Concerns over a hostile workplace culture surfaced Tuesday night during a presentation to the Sitka Assembly calling for higher police wages.
Sitka Police Chief Jeff Ankerfelt said that high turnover in his department was more than a matter of pay: The problem stemmed in part from an environment he described as “completely toxic” prior to his arrival. The Assembly opened public testimony on the matter and learned that not everyone agrees with the chief’s assessment.
Sitka Police Chief Jeff Ankerfelt says the police department has a major retention problem.
Making his case during a scheduled discussion of police issues, he asked Assembly members to consider a $5-an-hour increase for police officers. He said keeping the department staffed isn’t a new problem.
“The way we have been doing it has been very wasteful,” Ankerfelt said. “This attrition, this turnover that’s been occurring, historically, pretty consistently for almost a decade has cost us money. It’s cost us roughly $2.4 million in overtime, just for short shifts. Not enough people to work. Since 2010, 32 police officers have been hired and then quit the police department.”
Right now, Ankerfelt said the department is staffed at 12 when they have the capacity to hire 16. Two of those twelve are on administrative leave pending litigation, and two to three more officers are likely to leave Sitka before the end of the year, including Ankerfelt himself.
“This would leave Sitka with a total of five to six officers, or less than one-third the minimum of officers needed to provide service, competent service to our community,” he said.
Ankerfelt doesn’t attribute all of this turnover to low pay. He said poor facilities and workplace culture have contributed as well.
“Historically, the Sitka Police Department has been a depressing place to work. When I first started there I thought the environment was completely toxic. It was ‘Lord of the Flies.’ And that challenge persists today.”
Another challenge is competing jobs that pay better. Ankerfelt and city administrator Keith Brady noted that two of the officers leaving were doing so for jobs with the Alaska State Troopers that offered better pay.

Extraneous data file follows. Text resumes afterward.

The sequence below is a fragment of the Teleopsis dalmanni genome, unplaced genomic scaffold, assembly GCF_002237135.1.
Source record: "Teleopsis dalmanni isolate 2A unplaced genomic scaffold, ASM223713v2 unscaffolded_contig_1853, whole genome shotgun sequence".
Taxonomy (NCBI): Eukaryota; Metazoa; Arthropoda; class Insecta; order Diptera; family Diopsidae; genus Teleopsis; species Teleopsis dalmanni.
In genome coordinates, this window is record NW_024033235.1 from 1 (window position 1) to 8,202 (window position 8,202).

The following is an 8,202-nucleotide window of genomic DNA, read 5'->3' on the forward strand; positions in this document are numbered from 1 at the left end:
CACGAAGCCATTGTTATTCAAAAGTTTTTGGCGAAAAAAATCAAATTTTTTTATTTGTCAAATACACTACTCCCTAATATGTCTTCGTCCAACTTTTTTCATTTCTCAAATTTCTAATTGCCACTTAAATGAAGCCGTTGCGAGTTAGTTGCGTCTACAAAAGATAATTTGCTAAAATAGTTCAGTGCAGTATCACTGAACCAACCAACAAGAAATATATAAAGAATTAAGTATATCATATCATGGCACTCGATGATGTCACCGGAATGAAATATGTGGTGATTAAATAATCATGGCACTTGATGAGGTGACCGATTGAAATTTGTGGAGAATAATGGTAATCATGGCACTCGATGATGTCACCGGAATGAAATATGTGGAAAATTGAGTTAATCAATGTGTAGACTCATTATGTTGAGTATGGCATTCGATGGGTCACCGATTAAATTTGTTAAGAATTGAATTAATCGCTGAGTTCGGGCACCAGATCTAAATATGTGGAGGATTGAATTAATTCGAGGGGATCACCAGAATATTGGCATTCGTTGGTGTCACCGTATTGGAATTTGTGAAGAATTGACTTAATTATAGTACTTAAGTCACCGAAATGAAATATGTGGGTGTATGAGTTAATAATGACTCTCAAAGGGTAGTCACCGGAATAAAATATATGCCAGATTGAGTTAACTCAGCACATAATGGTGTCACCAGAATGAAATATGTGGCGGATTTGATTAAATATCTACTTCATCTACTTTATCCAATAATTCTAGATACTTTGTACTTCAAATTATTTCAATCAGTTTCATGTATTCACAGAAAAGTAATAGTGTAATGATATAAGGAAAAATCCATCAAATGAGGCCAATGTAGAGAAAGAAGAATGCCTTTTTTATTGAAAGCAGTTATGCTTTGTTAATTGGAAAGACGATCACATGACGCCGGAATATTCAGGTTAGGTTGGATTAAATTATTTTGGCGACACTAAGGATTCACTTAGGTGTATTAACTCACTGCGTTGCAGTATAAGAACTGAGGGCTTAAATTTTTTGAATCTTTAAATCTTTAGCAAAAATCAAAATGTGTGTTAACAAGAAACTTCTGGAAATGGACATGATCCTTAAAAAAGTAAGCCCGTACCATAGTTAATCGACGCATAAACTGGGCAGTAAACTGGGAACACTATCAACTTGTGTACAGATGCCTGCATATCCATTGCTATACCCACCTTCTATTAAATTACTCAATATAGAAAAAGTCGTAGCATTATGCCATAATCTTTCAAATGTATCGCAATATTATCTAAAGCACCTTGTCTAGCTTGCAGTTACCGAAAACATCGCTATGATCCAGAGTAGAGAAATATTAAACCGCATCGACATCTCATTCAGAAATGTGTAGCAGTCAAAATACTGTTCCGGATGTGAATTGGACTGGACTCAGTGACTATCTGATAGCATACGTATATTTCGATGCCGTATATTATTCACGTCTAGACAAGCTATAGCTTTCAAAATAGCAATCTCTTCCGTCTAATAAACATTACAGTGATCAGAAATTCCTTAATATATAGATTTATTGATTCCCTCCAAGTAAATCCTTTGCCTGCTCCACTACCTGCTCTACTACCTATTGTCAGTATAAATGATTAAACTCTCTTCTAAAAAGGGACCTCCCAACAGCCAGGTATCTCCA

“We understand that compensation like this is not a silver bullet to the issues that we have with the PD, but it’s something that we can do to help with at least recruitment, potentially retention, for the long-term,” said Brady. “When the troopers did increase their pay, their academies are full right now.”
Brady said the current short staffing means a pay raise of $5 would be budget neutral right now. But Deputy Mayor Steven Eisenbeisz wondered if he could get more information.
“You call it a recruitment and retention plan, when all I see is, ‘Let’s pay them more.’ I want to know what you’re going to do to increase recruitment, what you’re going to do to increase retention as well, because money is but a small part of that,” he said.
After hearing Ankerfelt’s proposal, the Assembly formally suspended the rules and opened the floor to public comment. Officers Ryan Silva and Mary Ferguson spoke together. Both officers have filed separate whistleblower suits against the city for harassment and discrimination. Jury trial for Silva’s case is set for September of this year. The city denies the allegations in both cases, but when Ferguson spoke, she called for the city to intervene in the management of the police department, claiming the department’s workplace culture was a top-down problem.
“I’ve been asking for the city to make the police department a safe place to work. By ‘safe’ I mean a non-hostile work environment and a command who doesn’t lead by way of fear, retaliation and humiliation,” she said. “Your workplace should not feel like ‘Survivor Island,’ and members should not feel exiled.”
Later, officer Jayson Christner spoke in favor of current leadership at the department.
“I’ve been in Sitka since 1985. I’ve had a lot of positions in town, a lot of jobs. I really like coming to work. I really enjoy being there. The people who are there right now, they care about Sitka,” he said.
Ankerfelt said that while he’s leaving, he hopes his proposal to raise officers’ wages won’t go with him.
“In many ways I’m only considered a carpetbagger in this town. I’m only here for a minute,” he said. “’We’ll outlast the carpetbagger, the guy who wants to make the changes. We’ll drive him out of town.’ But there’s a reason for that. And that’s the historical lack of leadership, poor working conditions, a lack of hope, and direction and purpose.”
The Assembly directed city staff and Ankerfelt to continue developing a comprehensive recruitment and retention plan for the Assembly to review at a future meeting.